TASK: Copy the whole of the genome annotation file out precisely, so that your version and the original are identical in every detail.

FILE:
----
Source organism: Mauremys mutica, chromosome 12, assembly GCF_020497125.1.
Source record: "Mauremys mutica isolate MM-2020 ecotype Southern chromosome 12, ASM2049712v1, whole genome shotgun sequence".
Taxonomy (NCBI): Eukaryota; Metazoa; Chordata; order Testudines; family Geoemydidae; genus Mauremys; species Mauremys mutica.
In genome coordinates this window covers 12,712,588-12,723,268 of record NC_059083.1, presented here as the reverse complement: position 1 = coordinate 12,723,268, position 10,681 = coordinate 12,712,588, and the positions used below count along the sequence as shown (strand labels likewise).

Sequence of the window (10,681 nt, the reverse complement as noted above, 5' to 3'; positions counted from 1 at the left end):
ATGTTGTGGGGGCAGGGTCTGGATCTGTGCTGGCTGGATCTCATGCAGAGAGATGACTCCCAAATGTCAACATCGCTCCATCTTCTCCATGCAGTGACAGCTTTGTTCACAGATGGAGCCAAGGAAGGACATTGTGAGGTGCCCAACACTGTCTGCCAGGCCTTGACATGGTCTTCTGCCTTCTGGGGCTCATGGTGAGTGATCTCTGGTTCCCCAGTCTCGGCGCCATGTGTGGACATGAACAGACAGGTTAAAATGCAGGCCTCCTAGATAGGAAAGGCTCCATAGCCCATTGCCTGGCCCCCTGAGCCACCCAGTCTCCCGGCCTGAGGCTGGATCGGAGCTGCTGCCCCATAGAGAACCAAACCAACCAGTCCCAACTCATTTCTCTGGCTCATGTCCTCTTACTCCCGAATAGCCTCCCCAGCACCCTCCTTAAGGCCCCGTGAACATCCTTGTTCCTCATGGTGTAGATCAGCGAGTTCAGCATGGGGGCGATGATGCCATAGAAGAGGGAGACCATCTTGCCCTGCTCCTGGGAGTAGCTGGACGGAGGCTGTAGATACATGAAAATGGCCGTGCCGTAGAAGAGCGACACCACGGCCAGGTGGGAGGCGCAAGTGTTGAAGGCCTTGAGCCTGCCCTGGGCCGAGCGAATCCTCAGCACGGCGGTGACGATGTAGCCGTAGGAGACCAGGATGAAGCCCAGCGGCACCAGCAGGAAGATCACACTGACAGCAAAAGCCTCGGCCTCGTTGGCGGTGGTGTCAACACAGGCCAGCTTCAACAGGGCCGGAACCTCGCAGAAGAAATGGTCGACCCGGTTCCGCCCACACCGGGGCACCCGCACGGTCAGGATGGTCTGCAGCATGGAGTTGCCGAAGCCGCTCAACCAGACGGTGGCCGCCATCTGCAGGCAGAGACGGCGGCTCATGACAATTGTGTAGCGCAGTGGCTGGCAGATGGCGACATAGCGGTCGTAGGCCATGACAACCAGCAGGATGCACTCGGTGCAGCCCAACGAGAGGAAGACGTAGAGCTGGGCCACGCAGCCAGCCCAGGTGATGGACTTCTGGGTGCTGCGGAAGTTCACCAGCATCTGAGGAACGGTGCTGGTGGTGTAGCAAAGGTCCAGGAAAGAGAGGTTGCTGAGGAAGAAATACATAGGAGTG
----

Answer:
Source organism: Mauremys mutica, chromosome 12, assembly GCF_020497125.1.
Source record: "Mauremys mutica isolate MM-2020 ecotype Southern chromosome 12, ASM2049712v1, whole genome shotgun sequence".
Taxonomy (NCBI): Eukaryota; Metazoa; Chordata; order Testudines; family Geoemydidae; genus Mauremys; species Mauremys mutica.
In genome coordinates this window covers 12,712,588-12,723,268 of record NC_059083.1, presented here as the reverse complement: position 1 = coordinate 12,723,268, position 10,681 = coordinate 12,712,588, and the positions used below count along the sequence as shown (strand labels likewise).

Sequence of the window (10,681 nt, the reverse complement as noted above, 5' to 3'; positions counted from 1 at the left end):
ATGTTGTGGGGGCAGGGTCTGGATCTGTGCTGGCTGGATCTCATGCAGAGAGATGACTCCCAAATGTCAACATCGCTCCATCTTCTCCATGCAGTGACAGCTTTGTTCACAGATGGAGCCAAGGAAGGACATTGTGAGGTGCCCAACACTGTCTGCCAGGCCTTGACATGGTCTTCTGCCTTCTGGGGCTCATGGTGAGTGATCTCTGGTTCCCCAGTCTCGGCGCCATGTGTGGACATGAACAGACAGGTTAAAATGCAGGCCTCCTAGATAGGAAAGGCTCCATAGCCCATTGCCTGGCCCCCTGAGCCACCCAGTCTCCCGGCCTGAGGCTGGATCGGAGCTGCTGCCCCATAGAGAACCAAACCAACCAGTCCCAACTCATTTCTCTGGCTCATGTCCTCTTACTCCCGAATAGCCTCCCCAGCACCCTCCTTAAGGCCCCGTGAACATCCTTGTTCCTCATGGTGTAGATCAGCGAGTTCAGCATGGGGGCGATGATGCCATAGAAGAGGGAGACCATCTTGCCCTGCTCCTGGGAGTAGCTGGACGGAGGCTGTAGATACATGAAAATGGCCGTGCCGTAGAAGAGCGACACCACGGCCAGGTGGGAGGCGCAAGTGTTGAAGGCCTTGAGCCTGCCCTGGGCCGAGCGAATCCTCAGCACGGCGGTGACGATGTAGCCGTAGGAGACCAGGATGAAGCCCAGCGGCACCAGCAGGAAGATCACACTGACAGCAAAAGCCTCGGCCTCGTTGGCGGTGGTGTCAACACAGGCCAGCTTCAACAGGGCCGGAACCTCGCAGAAGAAATGGTCGACCCGGTTCCGCCCACACCGGGGCACCCGCACGGTCAGGATGGTCTGCAGCATGGAGTTGCCGAAGCCGCTCAACCAGACGGTGGCCGCCATCTGCAGGCAGAGACGGCGGCTCATGACAATTGTGTAGCGCAGTGGCTGGCAGATGGCGACATAGCGGTCGTAGGCCATGACAACCAGCAGGATGCACTCGGTGCAGCCCAACGAGAGGAAGACGTAGAGCTGGGCCACGCAGCCAGCCCAGGTGATGGACTTCTGGGTGCTGCGGAAGTTCACCAGCATCTGAGGAACGGTGCTGGTGGTGTAGCAAAGGTCCAGGAAAGAGAGGTTGCTGAGGAAGAAATACATAGGAGTG